Encouraging progress for general aviation, a few notable reversals, and a lot of learning all around marked 2010 as AOPA worked with government agencies to keep GA traffic flowing in airspace where temporary flight restrictions were in effect.
Sometimes it seemed like the most encouraging steps forward were quickly countered by a setback. But in the end, the year produced record GA access to airspace subject to TFRs—and gave some key officials their first close-up look at GA in action.
AOPA continued working with the numerous government agencies involved in the establishment of TFRs, always striving to find ways to keep GA aloft and businesses operating, while cooperating to create a secure environment for the VIPs that the security agencies protect. The association worked to encourage agencies’ receptiveness to stakeholder participation by GA in the design and implementation of individual TFRs. Additionally, AOPA worked with the FAA and the Transportation Security Administration to devise effective ways to educate pilots about TFRs and improve outreach to pilots in affected areas when a TFR is imposed. There were clear advances on both fronts.
What’s a TFR?
The FAA advisory circular on the subject defines a TFR as “a regulatory action issued via the U.S. Notice to Airmen (NOTAM) system to restrict certain aircraft from operating within a defined area, on a temporary basis, to protect persons or property in the air or on the ground.”
The advisory circular states that when a TFR is created, “restrictions are kept to the minimum area and duration necessary that will address the situation.”
TFRs may be issued for a variety of reasons, from keeping skies over disaster areas or sporting events clear to travel by the president and other parties, the so-called VIP TFR. Seven different regulations may be cited for a TFR’s existence.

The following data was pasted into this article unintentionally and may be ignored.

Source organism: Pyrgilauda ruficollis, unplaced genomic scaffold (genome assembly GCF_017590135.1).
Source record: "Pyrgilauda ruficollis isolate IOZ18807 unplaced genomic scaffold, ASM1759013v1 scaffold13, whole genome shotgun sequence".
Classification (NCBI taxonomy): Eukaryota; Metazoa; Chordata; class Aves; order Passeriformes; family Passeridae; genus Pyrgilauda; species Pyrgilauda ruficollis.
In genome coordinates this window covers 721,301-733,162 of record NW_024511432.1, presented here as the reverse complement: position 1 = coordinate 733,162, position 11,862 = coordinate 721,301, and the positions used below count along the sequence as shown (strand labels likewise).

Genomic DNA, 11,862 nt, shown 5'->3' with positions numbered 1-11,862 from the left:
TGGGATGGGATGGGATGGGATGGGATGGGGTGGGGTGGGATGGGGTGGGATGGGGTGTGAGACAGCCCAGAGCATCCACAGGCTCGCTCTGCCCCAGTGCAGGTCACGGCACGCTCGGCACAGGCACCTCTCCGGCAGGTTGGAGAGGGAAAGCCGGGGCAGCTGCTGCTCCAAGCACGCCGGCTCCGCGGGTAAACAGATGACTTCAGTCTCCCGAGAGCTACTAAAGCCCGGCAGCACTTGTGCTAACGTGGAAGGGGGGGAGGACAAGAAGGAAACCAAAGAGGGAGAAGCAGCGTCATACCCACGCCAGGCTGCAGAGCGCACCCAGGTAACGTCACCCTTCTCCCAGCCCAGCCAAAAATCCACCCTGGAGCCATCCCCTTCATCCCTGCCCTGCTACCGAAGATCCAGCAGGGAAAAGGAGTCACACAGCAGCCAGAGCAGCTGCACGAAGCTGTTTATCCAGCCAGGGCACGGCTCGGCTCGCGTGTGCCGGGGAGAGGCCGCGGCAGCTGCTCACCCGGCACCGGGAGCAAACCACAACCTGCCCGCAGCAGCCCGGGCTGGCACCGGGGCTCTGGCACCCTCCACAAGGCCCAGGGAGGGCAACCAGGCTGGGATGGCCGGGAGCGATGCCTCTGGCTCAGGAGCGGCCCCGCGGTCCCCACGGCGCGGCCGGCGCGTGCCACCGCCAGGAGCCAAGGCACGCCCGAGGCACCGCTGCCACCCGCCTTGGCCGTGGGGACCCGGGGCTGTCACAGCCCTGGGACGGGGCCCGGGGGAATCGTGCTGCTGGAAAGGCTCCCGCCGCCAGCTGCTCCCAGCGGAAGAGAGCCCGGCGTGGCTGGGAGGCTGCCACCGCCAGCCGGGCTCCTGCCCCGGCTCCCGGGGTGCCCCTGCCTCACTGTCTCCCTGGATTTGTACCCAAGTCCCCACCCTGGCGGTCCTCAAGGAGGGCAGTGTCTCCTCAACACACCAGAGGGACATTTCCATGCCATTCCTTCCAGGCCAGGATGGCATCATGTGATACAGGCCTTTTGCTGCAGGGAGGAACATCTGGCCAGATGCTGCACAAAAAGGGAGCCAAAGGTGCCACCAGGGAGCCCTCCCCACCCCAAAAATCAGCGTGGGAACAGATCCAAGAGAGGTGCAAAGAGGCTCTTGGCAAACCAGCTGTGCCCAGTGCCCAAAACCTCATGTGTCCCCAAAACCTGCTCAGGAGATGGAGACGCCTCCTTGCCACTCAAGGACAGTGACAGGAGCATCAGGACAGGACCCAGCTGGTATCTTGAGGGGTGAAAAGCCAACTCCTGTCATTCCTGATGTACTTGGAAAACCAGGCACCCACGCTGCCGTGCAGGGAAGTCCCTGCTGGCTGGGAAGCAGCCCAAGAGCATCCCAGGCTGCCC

Access for GA
Another related bit of terminology pilots will be hearing more of as this effort moves forward is “gateway screening.” In August 2009, while President Barack Obama vacationed in Martha’s Vineyard, Mass., screened aircraft were permitted into and out of the inner no-fly zone of the active TFR. It was the first time that security officials had permitted such flights. Pilots could register for waivers on the FAA website.
As 2010 began, TFRs soon made their presence felt. In January, airspace restrictions in Canada in connection with the Winter Olympics also affected a portion of northern Washington state. The FAA, in consultation with Canadian security officials, was able to permit aircraft traveling to airports on the fringe of the U.S. TFR to proceed using set transponder codes. That lifted the burden of filing and activating a flight plan for those flights.
It wasn’t always such a smooth ride. A TFR in Chicago over Memorial Day weekend will go down as a learning experience, as confusion reigned during a five-day presidential visit, with effective times and locations of the TFR changing on multiple occasions. The changes reflected a hectic presidential itinerary; during that period Obama arrived in Chicago, left to inspect the oil spill in the Gulf of Mexico, returned, and then made a trip to the suburbs for a Memorial Day event. In perhaps the most adverse consequence, word reached AOPA that a medical evacuation flight had been postponed by the TFR. On the positive side, the TSA set up gateway screening portals allowing GA aircraft to continue using Midway Airport.
The Memorial Day TFR in Chicago was so disruptive that AOPA President Craig Fuller wrote a letter to Homeland Security Secretary Janet Napolitano to note the consequences of the five difficult days. In his letter, he also reminded her that in August 2009, AOPA had requested to participate in the planning process for VIP TFRs.